With the rainy season, Colombian potato growers begin to become concerned as the increased soil moisture favors the appearance of pests and diseases including late blight or potato blight, considered as the cancer of this tubercle.
The economic impact this pathogen produces is considered serious due to the socio-economic consequences it brings, besides the great production losses in different parts of the world. Calculations estimate that its presence can damage up to 80% of a crop in every production cycle, entailing a loss of approximately US $5,000 million a year.
Air is the first abettor of Phytophthora infestans (Mont.) –an organism of the Oomycetes group, close to fungi and algae, the cause of late blight– as it helps the pathogen to spread throughout the territory, including the Provinces of Cundinamarca, Boyacá, and Nariño, which represent 80% of the potato crops in Colombia and production leaders in the country.
Just a few raindrops are enough for mobile spores or zoospores –in charge of initiating infection– land on plant leaves. Then if there is water on the surface of the potato leaves, the spores can penetrate the stoma and begin the infection process.
“After a few days, the leaves begin to show round stains which change from brown to black and then expand throughout the plant until they reach the stalks and tubercles, and the skin begins to fade”, says Professor Carlos Ñústez of the Universidad Nacional de Colombia (UNal) in Bogotá Faculty of Agrarian Sciences
The natural development of the common potato while being attacked by late blight has been “translated” to computer language, in other words, the process consisted of rebuilding the metabolism of the plant, i.e. the biochemical reactions which determine the behavior of attacked cells.
The computer model allows verifying the hypothesis of how the infection mechanism is and also carry out laboratory predictions which will save time during research.
The creator of the model was UNal- Bogotá Engineering Faculty, Bioinformatics Engineering M.Sc. Kelly Botero Orozco, who claims, “The tool could be used by Phytopathologists to create comprehensive disease management strategies, beyond the use of fungicides, to restrain the propagation of blight. This could have a major impact if they work with institutions that are in direct contact with farmers and therefore carry out an adequate technological transference.”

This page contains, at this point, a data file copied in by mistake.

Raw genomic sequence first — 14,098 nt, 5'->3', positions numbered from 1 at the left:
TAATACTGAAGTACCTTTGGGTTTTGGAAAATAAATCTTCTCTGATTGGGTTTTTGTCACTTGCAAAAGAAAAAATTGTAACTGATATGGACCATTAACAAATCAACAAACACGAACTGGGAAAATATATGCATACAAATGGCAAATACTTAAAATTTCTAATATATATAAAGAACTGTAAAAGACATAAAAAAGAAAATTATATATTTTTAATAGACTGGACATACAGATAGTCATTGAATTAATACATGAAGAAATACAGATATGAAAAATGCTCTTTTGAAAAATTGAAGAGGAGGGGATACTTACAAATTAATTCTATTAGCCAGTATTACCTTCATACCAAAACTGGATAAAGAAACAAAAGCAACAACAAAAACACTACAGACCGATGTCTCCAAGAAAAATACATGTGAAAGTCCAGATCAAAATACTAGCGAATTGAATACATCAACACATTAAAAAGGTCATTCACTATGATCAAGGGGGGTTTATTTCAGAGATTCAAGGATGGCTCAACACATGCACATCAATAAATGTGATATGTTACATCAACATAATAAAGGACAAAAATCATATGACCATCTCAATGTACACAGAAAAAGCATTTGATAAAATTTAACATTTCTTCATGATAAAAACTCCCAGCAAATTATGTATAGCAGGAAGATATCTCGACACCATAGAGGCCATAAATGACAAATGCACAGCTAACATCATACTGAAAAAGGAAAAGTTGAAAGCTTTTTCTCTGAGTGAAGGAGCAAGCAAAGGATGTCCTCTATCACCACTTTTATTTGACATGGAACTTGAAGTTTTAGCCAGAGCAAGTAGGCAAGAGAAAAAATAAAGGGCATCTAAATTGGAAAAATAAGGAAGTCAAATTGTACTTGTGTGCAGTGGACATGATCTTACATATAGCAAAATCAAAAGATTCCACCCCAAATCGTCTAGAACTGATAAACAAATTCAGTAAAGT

To develop the model, Botero used the appearance and behavior of the plant through a metabolic network which integrates genomic and biochemical information. Later, in order to evidence chemical reactions altered in the plant by infection of Phytophthora infestans, she combined genome data taken 24 hours from the development of the disease.
Considering when the potato is infected it has trouble capturing solar light, they determined three pathogen post-inoculation moments at 0, 1, and 3 days and analyzed the metabolic affected paths, mainly those linked to photosynthesis, such as light reactions, carbon fixation, and photorespiration.
To this respect, Botero added, “Previous research reports a possible reduction of the capacity of the infected plant to perform photosynthesis, although the ways how the metabolic mechanisms transform has not been yet understood”.
In this sense, something essential for the development of computer models is that they can be applied to the real world for predictions to have a high trust level and to transfer them to biological tests.
The results of the research mirror that observed in the field, in other words, that effectively during the disease the photosynthetic capacity is reduced, as evidenced by photosynthetic light reaction and carbon fixation. The model also predicts that this reduction may be linked to a rapid defense mechanism to produce hydrogen peroxide, through photorespiration.
However, in the battle between the plant and the blight, the plant ends up being defeated: “We observed that the plant reduces its capability to store energy reserves –through starch– so as to synthesize leaf biomass”, said Botero.
The Director of the UNal Bioinformatics and Computational Biology Center, Professor Andrés Pinzón, says that computer models are tools that never cease to be improved, although the model proposed by Botero has a 70% prediction level, which is highly effective.
He also highlighted that the development of said technological tools is a trend which is becoming a stronger tool in scientific research, as they reduce the costs associated to laboratory testing and in most cases allow directing research to “targets” or processes which have greater a likelihood of impacting or providing answers to research questions.
“Its development is not an easy task and requires a joint effort between the computer and the field laboratories; for instance in this case we worked jointly with the Universidad de los Andes Laboratory of Mycology and Phytopathology and the Bioinformatics and Computational Biology Center (BIOS for its Spanish acronym)”, said the researcher.
In this sense, having rebuilt the computer reality of the potato which it is attacked by late blight, is great news for Colombian and world agriculture, as now we have a technological resource which allows deepening research of one of the most aggressive plant diseases, such as late blight.